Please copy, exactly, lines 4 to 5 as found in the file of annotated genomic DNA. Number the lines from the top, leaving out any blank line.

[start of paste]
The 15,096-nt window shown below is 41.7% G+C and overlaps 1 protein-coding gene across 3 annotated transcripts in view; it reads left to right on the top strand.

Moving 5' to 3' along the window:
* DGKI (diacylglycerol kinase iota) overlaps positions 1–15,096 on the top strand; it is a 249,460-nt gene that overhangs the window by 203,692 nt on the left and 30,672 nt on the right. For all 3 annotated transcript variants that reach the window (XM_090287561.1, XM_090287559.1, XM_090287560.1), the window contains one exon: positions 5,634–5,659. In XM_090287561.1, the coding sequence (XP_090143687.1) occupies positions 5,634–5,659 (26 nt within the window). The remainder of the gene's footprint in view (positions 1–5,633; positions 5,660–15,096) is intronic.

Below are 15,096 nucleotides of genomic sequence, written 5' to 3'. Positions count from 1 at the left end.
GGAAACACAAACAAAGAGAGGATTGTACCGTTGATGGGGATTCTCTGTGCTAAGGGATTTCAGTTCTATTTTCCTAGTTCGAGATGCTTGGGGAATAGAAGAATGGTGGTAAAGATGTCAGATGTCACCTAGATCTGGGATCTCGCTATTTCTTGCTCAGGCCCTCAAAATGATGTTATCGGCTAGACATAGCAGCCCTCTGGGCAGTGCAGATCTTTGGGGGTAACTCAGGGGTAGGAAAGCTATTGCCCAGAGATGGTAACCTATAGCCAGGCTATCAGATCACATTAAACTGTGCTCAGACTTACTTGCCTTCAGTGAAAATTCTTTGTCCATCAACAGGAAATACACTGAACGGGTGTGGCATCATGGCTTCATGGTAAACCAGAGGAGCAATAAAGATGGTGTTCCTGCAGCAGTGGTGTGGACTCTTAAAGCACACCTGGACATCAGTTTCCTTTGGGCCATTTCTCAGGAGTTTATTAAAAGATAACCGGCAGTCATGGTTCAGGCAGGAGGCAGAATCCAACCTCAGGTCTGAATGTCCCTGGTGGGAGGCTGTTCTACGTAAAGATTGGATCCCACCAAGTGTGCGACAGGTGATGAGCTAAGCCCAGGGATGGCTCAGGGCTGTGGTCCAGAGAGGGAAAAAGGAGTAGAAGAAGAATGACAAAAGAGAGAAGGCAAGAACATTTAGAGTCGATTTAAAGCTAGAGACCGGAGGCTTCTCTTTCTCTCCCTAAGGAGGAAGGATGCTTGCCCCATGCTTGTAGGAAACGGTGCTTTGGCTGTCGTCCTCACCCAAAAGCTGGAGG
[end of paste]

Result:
Below are 15,096 nucleotides of genomic sequence, written 5' to 3'. Positions count from 1 at the left end.
GGAAACACAAACAAAGAGAGGATTGTACCGTTGATGGGGATTCTCTGTGCTAAGGGATTTCAGTTCTATTTTCCTAGTTCGAGATGCTTGGGGAATAGAAGAATGGTGGTAAAGATGTCAGATGTCACCTAGATCTGGGATCTCGCTATTTCTTGCTCAGGCCCTCAAAATGATGTTATCGGCTAGACATAGCAGCCCTCTGGGCAGTGCAGATCTTTGGGGGTAACTCAGGGGTAGGAAAGCTATTGCCCAGAGATGGTAACCTATAGCCAGGCTATCAGATCACATTAAACTGTGCTCAGACTTACTTGCCTTCAGTGAAAATTCTTTGTCCATCAACAGGAAATACACTGAACGGGTGTGGCATCATGGCTTCATGGTAAACCAGAGGAGCAATAAAGATGGTGTTCCTGCAGCAGTGGTGTGGACTCTTAAAGCACACCTGGACATCAGTTTCCTTTGGGCCATTTCTCAGGAGTTTATTAAAAGATAACCGGCAGTCATGGTTCAGGCAGGAGGCAGAATCCAACCTCAGGTCTGAATGTCCCTGGTGGGAGGCTGTTCTACGTAAAGATTGGATCCCACCAAGTGTGCGACAGGTGATGAGCTAAGCCCAGGGATGGCTCAGGGCTGTGGTCCAGAGAGGGAAAAAGGAGTAGAAGAAGAATGACAAAAGAGAGAAGGCAAGAACATTTAGAGTCGATTTAAAGCTAGAGACCGGAGGCTTCTCTTTCTCTCCCTAAGGAGGAAGGATGCTTGCCCCATGCTTGTAGGAAACGGTGCTTTGGCTGTCGTCCTCACCCAAAAGCTGGAGG